Rat Terriers are also prone to Heart problems in their older age. MVD or the Mitral Valve Disease is considered a common health concern among old Rat Terriers. This heart condition is caused due to weakening of a valve.

It’s important to remember that aging is not the sole reason behind your Rat Terriers Heart disease.

Most Heart diseases tend to be an inherited condition among small dog breeds, and as they grow old, they may get more exposed to it. 

  • Eye issues

Rat Terriers catch eye issues as they age. The most typical condition is known as Primary Lens Luxation. It’s a condition where their eye lenses get dislocated.

There is no precise reason to explain what causes this issue; it is considered an inherited condition. 

How to cope with Rat Terrier old age problems?

Though you cannot wholly avoid the aging issues of your Rat Terrier, you can certainly take precautions.

It’s essential to take such precautions because it plays a huge role in diminishing the threat it could cause to your pet’s life.

Read – Miniature Rat Terrier (Toy Rat Terrier)

Let’s look at some of the actions you can follow to address Rat Terrier’s old age problem.

  • Pay attention to the routine care 

When you adopt a dog, you usually follow routine care to ensure that your dog stays healthy and happy. As they age, you have to be more cautious about your Rat Terrier’s regular maintenance.

Little things matter a lot; therefore, you cannot ignore them. Ensure you shower them as required, check their eyes and ears, and pay attention to oral hygiene as well as the coat.

Regular grooming not only keeps your Rat Terrier comfortable, but also you can tackle some health issues at their initial stages.

Exercises might’ve been a part of your Rat Terrier’s daily routine, but you will have to change their exercise patterns as they age. This doesn’t mean senior dogs do not need exercise at all.

Still, they will be reluctant to engage in physical activities as they used to. So be mindful and engage them in exercise for a short time, perhaps a 10-15 minutes walk, to make sure they meet basic exercise needs.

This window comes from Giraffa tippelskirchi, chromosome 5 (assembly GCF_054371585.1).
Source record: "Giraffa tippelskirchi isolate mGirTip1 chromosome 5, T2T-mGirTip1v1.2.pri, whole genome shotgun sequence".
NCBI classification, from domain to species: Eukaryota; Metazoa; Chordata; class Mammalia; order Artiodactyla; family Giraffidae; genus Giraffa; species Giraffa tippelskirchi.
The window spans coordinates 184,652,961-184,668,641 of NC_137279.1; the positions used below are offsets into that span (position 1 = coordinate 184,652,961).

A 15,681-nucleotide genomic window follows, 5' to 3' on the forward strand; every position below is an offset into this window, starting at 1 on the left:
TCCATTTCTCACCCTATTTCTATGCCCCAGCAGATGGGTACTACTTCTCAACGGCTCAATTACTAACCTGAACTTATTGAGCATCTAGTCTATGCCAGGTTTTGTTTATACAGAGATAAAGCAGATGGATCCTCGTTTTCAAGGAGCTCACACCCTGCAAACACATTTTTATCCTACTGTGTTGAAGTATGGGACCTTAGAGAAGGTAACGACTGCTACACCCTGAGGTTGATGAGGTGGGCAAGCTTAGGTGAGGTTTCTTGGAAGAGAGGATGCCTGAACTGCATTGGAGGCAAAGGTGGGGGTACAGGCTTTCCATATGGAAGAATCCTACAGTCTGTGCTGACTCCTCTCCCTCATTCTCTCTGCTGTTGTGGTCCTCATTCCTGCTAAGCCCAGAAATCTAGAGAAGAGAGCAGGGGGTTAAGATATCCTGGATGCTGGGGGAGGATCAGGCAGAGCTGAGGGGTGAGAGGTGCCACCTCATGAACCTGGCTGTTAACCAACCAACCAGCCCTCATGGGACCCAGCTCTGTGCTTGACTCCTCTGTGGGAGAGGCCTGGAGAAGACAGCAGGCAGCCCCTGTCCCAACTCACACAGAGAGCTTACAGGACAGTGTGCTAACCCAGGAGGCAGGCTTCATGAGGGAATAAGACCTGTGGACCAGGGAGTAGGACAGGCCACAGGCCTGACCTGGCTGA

Read – How Many Puppies Do Rat Terriers Have? Pregnancy Guide

It’s important not to make your Rat Terrier feel exhausted once they are old.

  • Feed them good food

Appetite also plays a vital role in keeping your Rat Terrier healthy. You have to train them to have a good appetite from the early stage and keep continuing it.

In a long-term aspect, this avoids health issues to a reasonable extent. During their senior age, it’s essential to give your Rat Terrier high-quality food but in small quantities because if you overfeed them in older age, they could quickly come across health issues like diabetes and heart diseases.

Also, if your old Rat Terrier is already facing health complexities, consult a vet and change into an appropriate diet. 

  • Regular checkups with the veterinarian

This is one of the vital things you have to do when your Rat Terrier reaches senior age. Sometimes when you deny small changes in your old Rat Terrier, it may end up in the wrong way.

So do not be hesitant to take your Rat Terrier to the vet as soon as you notice a change, especially once they are in their old age.

Regular checkups could help avoid many critical health issues that your Rat Terrier could potentially face with aging. 

Final thoughts about old age problems of Rat Terrier

So today, you got to know about Rat Terrier’s old age problems and how to take care of them. Rat Terriers are generally healthy dogs, but they face health complexities as they age.

As dog owners, your responsibility is to have a sound knowledge about such issues and follow the correct actions. It will aid your Rat Terrier to spend their older age happily.

Thank you for reading this post. Cheers from Shaggy and Lenny!


  • Lisa Watson

    Lisa W. is a practicing certified veterinarian (BVetMed Hons in Veterinary Medicine) who graduated from Royal Veterinary College, UK. One of her research fields is mixed-dog breeds and their temperament, behavioral issues, and genetic health concerns. Also, she gathers data about purebred dog breeds and their origin, lifespan, and genetic conditions. Lisa is a loving dog parent who is keen to share her expertise with other fellow dog parents.

    [email protected]